Chapter 10 MGT 250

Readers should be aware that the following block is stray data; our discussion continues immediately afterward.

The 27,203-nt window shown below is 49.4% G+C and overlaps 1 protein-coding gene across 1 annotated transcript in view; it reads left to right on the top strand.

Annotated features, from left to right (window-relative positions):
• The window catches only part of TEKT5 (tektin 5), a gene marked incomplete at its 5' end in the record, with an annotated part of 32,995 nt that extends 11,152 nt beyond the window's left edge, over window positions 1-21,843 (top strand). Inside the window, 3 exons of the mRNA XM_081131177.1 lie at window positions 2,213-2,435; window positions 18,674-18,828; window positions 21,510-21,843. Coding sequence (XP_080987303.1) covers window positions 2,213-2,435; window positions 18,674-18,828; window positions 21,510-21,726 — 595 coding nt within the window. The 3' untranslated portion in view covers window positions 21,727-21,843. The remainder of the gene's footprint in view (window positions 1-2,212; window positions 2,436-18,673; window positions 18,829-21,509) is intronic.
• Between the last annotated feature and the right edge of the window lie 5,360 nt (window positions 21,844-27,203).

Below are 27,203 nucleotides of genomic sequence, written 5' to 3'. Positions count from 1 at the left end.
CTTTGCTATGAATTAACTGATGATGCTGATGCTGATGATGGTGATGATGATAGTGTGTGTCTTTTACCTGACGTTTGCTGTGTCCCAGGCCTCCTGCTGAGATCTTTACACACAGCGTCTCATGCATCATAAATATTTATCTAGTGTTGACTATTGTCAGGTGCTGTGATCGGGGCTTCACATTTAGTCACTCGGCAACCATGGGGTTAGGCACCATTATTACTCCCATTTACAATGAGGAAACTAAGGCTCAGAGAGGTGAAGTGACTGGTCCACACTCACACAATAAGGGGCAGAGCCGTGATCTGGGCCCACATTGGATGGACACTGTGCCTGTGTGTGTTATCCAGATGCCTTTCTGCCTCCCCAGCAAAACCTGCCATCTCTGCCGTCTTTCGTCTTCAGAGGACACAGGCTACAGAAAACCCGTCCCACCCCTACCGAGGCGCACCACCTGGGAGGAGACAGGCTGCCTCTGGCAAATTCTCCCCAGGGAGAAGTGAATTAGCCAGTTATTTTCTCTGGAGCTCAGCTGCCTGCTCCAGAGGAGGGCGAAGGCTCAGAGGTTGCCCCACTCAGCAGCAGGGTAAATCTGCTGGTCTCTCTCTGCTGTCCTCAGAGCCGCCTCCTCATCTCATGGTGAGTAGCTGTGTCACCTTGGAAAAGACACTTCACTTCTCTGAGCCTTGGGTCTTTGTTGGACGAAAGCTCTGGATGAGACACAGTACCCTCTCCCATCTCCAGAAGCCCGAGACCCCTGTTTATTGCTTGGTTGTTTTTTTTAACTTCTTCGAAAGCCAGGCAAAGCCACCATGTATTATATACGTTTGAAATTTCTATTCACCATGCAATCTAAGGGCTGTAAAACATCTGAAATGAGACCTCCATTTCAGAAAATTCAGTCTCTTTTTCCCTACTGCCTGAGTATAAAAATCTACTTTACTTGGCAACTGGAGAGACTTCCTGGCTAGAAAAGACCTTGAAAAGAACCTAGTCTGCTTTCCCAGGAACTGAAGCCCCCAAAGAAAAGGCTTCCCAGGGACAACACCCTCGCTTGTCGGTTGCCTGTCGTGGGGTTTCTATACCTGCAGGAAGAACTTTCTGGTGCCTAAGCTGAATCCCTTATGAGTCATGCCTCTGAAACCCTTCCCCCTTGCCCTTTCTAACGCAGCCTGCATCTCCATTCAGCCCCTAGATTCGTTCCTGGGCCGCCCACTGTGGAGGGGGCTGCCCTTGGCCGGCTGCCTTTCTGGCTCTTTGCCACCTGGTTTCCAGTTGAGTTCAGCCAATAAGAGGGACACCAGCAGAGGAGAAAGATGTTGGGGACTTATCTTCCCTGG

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Chapter 10 : Organizational Change & Innovation Lifelong Challenges for the Exceptional Manager Vocabulary Adaptive Change: reintroduction of a familiar practice Change Agent: a consultant with a background in behavioral sciences who can be a catalyst in helping organizations deal with old problems in new ways Core Innovations: the optimizing of products or services for existing customers Creativity: the act of developing new and imaginative ideas into reality Disruptive Innovation: a process by which a product or service takes root initially in simple applications at the bottom of a market and then relentlessly moves up market, eventually displacing established competitors Innovative Change: the introduction of a practice that is new to the organization Intervention: the attempt to correct the diagnosed problems Invention: creating or making up something new Organizational Development: a set of techniques for implementing planned change to make people and organizations more effective Proactive Change: (planned change) involves making carefully thoughtout changes in anticipation of possible or expected problems or opportunities Process Innovation: a change in the way a product or service is conceived, manufactured, or disseminated Product Innovation: a change in the appearance of the performance of a product or a service or the creation of a new one Radically Innovative Change: introducing a practice that is new to the industry Reactive Change: making changes in response to problems or opportunities as they arise Resistance to Change: an emotional/behavioral response to real or imagined threats to an established work routine Seeds of Innovation: the starting point for organizational innovation Technology: not just computer technology; it is any machine or process that enables an organization to gain a competitive advantage in changing materials used to produce a finished product Transformational Innovations: the invention of breakthrough products or services that don’t exist yet and that are aimed at creating brand new markets and customers Chapter 10 : Organizational Change & Innovation Lifelong Challenges for the Exceptional Manager 10.1 The Nature of Change in Organizations Fundamental Change: What Will You Be Called on to Deal With? o Supertrends shaping the future of business The marketplace is becoming more segmented & moving toward more niche products More competitors are offering targeted products, requiring faster speedto market Some traditional companies may not survive radical change China, India & other offshore suppliers are changing the way we work Knowledge, not information, is becoming the new competitive advantage Two Types of Change: Reactive versus Proactive o As a manager, you typically have to deal with two types of change Reactive change: responding to unanticipated problems & opportunities Proactive change: managing anticipated problems & opportunities The Forces Change: Outside & Inside the Organization Forces Originating Outside the Organization o Demographic characteristics o Technological advancements o Shareholder, customer, & market changes o Social & political pressures Forces Originating Inside the Organization o Human resources concerns o Managers’ behavior Chapter 10 : Organizational Change & Innovation Lifelong Challenges for the Exceptional Manager 10.2 Types & Models of Change Three Kinds of Change: From Least Threatening to Most Threatening Least Threatening: adaptive change—“we’ve seen stuff like this before” Somewhat threatening: innovative change—“this is something new for this company” Very threatening: radically innovative change—“this is a brandnew thing in our industry” Lewin’s Change Model: Unfreezing, Changing, & Refreezing “Unfreezing”: Creating the Motivation to Change “Changing”: Learning New Ways of Doing Things “Refreezing”: Making the New Ways Normal Kotter’s Eight Steps for Leading Organizational Change Chapter 10 : Organizational Change & Innovation Lifelong Challenges for the Exceptional Manager 10.3 Organizational Development: What It is, What It Can Do What Can OD Be Used For? o OD can be used to address the following three matters: o Managing Conflict o Revitalizing organizations o Adapting to mergers How OD works 1. Diagnosis: What Is the Problem? 2. Intervention: What Shall We Do about It? 3. Evaluation: How Well Has the Intervention Worked? The Effectiveness of OD Chapter 10 : Organizational Change & Innovation Lifelong Challenges for the Exceptional Manager o Research has found that OD is most apt to be successful under the following circumstances o Multiple interventions o Management support o Goals geared to both short & longterm results o OD is affected by culture 10.4 Promoting Innovation within the Organization How Does Failure Impede Innovation? o Many people don’t believe you learn from failure but Lafley Two Myths about Innovation Myth No. 1: Innovation Happens in a “Eureka!” Moment Myth No. 2: Innovation Can Be Systematized The Seeds of Innovation: Starting Point for Experimentation & Inventiveness 1. Hard work in a specific direction 2. Hard work with direction change 3. Curiosity 4. Wealth and money 5. Necessity 6. Combination of seeds Types of Innovation: Product or Process, Core or Transformations o Innovations may be of the following two types o Product versus process innovations o Core versus transformation innovations Celebrating Failure: Cultural & Other Factors Encouraging Innovation o For ways to providing innovation is by o Culture: Is innovation viewed as a benefit or a boondoggle? o Human capital: are the right kind of people available? o Resources: do managers put money where their mouths are? o Rewards: is experimentation reinforced in ways that matter? How You Can Foster Innovation: Four Steps 1. Recognize Problems & Opportunities & Devise Solutions a. Recognizing a problem – find a “better way” b. Recognizing an opportunity 2. Gain allies by communication your vision a. Showing how the product or service will be made b. Showing how potential customers will be reached c. Demonstrating how you’ll beat your competitors d. Explaining when the innovation will take place 3. Overcome employee resistance & empower & reward them to achieve progress 4. Execute well Chapter 10 : Organizational Change & Innovation Lifelong Challenges for the Exceptional Manager 10.5 The Threat of Change: Managing Employee Fear & Resistance The Causes of Resistance to Change 1. Employee characteristics 2. Change agent characteristics 3. Change agentemployee relationship The Reasons Employees Resist Change 1. Individual’s predisposition toward change 2. Surprise & fear of the unknown 3. Climate of mistrust 4. Fear of failure 5. Loss of status or job security 6. Peer pressure 7. Disruption of cultural traditions or group relationships 8. Personality conflicts 9. Lack of tact or poor timing 10.Nonreinforcing reward systems